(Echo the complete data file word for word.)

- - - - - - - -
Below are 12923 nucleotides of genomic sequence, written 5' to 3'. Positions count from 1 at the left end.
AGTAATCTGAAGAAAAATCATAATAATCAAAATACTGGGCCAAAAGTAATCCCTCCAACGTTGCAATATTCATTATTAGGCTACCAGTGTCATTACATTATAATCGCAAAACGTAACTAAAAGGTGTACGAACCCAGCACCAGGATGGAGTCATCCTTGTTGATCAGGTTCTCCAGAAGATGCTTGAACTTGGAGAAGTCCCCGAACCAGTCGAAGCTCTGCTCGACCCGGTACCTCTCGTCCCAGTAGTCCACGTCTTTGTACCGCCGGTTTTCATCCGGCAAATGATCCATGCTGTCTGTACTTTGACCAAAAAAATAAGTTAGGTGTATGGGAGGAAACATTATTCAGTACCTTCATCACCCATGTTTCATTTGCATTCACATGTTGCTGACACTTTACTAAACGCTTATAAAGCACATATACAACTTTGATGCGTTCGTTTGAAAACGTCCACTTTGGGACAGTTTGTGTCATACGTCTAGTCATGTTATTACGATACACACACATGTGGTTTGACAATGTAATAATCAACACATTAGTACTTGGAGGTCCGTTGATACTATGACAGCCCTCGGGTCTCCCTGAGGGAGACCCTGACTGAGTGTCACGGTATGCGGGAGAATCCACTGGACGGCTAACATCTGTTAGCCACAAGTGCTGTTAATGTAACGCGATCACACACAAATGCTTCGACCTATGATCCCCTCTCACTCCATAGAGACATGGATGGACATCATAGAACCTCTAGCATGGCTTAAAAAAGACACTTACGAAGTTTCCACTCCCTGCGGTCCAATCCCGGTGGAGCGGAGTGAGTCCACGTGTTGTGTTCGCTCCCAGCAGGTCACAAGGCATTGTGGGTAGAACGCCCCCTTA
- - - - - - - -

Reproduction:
Below are 12923 nucleotides of genomic sequence, written 5' to 3'. Positions count from 1 at the left end.
AGTAATCTGAAGAAAAATCATAATAATCAAAATACTGGGCCAAAAGTAATCCCTCCAACGTTGCAATATTCATTATTAGGCTACCAGTGTCATTACATTATAATCGCAAAACGTAACTAAAAGGTGTACGAACCCAGCACCAGGATGGAGTCATCCTTGTTGATCAGGTTCTCCAGAAGATGCTTGAACTTGGAGAAGTCCCCGAACCAGTCGAAGCTCTGCTCGACCCGGTACCTCTCGTCCCAGTAGTCCACGTCTTTGTACCGCCGGTTTTCATCCGGCAAATGATCCATGCTGTCTGTACTTTGACCAAAAAAATAAGTTAGGTGTATGGGAGGAAACATTATTCAGTACCTTCATCACCCATGTTTCATTTGCATTCACATGTTGCTGACACTTTACTAAACGCTTATAAAGCACATATACAACTTTGATGCGTTCGTTTGAAAACGTCCACTTTGGGACAGTTTGTGTCATACGTCTAGTCATGTTATTACGATACACACACATGTGGTTTGACAATGTAATAATCAACACATTAGTACTTGGAGGTCCGTTGATACTATGACAGCCCTCGGGTCTCCCTGAGGGAGACCCTGACTGAGTGTCACGGTATGCGGGAGAATCCACTGGACGGCTAACATCTGTTAGCCACAAGTGCTGTTAATGTAACGCGATCACACACAAATGCTTCGACCTATGATCCCCTCTCACTCCATAGAGACATGGATGGACATCATAGAACCTCTAGCATGGCTTAAAAAAGACACTTACGAAGTTTCCACTCCCTGCGGTCCAATCCCGGTGGAGCGGAGTGAGTCCACGTGTTGTGTTCGCTCCCAGCAGGTCACAAGGCATTGTGGGTAGAACGCCCCCTTA